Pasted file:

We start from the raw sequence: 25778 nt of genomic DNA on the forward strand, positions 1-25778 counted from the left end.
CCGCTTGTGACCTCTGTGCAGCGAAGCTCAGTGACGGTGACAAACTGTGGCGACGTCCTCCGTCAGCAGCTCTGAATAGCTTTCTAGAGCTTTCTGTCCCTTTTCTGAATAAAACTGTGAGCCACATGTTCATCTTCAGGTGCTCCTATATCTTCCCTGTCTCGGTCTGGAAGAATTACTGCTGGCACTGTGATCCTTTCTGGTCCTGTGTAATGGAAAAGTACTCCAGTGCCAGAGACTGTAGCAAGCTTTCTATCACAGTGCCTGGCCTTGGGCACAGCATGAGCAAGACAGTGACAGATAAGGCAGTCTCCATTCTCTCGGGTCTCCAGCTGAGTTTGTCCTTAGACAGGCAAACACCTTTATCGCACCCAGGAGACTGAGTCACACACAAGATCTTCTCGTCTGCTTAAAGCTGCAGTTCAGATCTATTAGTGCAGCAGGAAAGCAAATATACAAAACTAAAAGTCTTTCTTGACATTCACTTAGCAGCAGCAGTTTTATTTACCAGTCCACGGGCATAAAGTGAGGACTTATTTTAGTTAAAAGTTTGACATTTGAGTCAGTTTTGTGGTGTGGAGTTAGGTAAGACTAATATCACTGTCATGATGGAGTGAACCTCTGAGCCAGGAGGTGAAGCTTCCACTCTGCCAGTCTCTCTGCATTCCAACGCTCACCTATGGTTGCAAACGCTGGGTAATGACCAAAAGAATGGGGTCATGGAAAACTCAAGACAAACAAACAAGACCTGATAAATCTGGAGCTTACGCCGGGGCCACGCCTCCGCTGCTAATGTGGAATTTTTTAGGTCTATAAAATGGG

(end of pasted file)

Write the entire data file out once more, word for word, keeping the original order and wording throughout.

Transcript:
We start from the raw sequence: 25778 nt of genomic DNA on the forward strand, positions 1-25778 counted from the left end.
CCGCTTGTGACCTCTGTGCAGCGAAGCTCAGTGACGGTGACAAACTGTGGCGACGTCCTCCGTCAGCAGCTCTGAATAGCTTTCTAGAGCTTTCTGTCCCTTTTCTGAATAAAACTGTGAGCCACATGTTCATCTTCAGGTGCTCCTATATCTTCCCTGTCTCGGTCTGGAAGAATTACTGCTGGCACTGTGATCCTTTCTGGTCCTGTGTAATGGAAAAGTACTCCAGTGCCAGAGACTGTAGCAAGCTTTCTATCACAGTGCCTGGCCTTGGGCACAGCATGAGCAAGACAGTGACAGATAAGGCAGTCTCCATTCTCTCGGGTCTCCAGCTGAGTTTGTCCTTAGACAGGCAAACACCTTTATCGCACCCAGGAGACTGAGTCACACACAAGATCTTCTCGTCTGCTTAAAGCTGCAGTTCAGATCTATTAGTGCAGCAGGAAAGCAAATATACAAAACTAAAAGTCTTTCTTGACATTCACTTAGCAGCAGCAGTTTTATTTACCAGTCCACGGGCATAAAGTGAGGACTTATTTTAGTTAAAAGTTTGACATTTGAGTCAGTTTTGTGGTGTGGAGTTAGGTAAGACTAATATCACTGTCATGATGGAGTGAACCTCTGAGCCAGGAGGTGAAGCTTCCACTCTGCCAGTCTCTCTGCATTCCAACGCTCACCTATGGTTGCAAACGCTGGGTAATGACCAAAAGAATGGGGTCATGGAAAACTCAAGACAAACAAACAAGACCTGATAAATCTGGAGCTTACGCCGGGGCCACGCCTCCGCTGCTAATGTGGAATTTTTTAGGTCTATAAAATGGG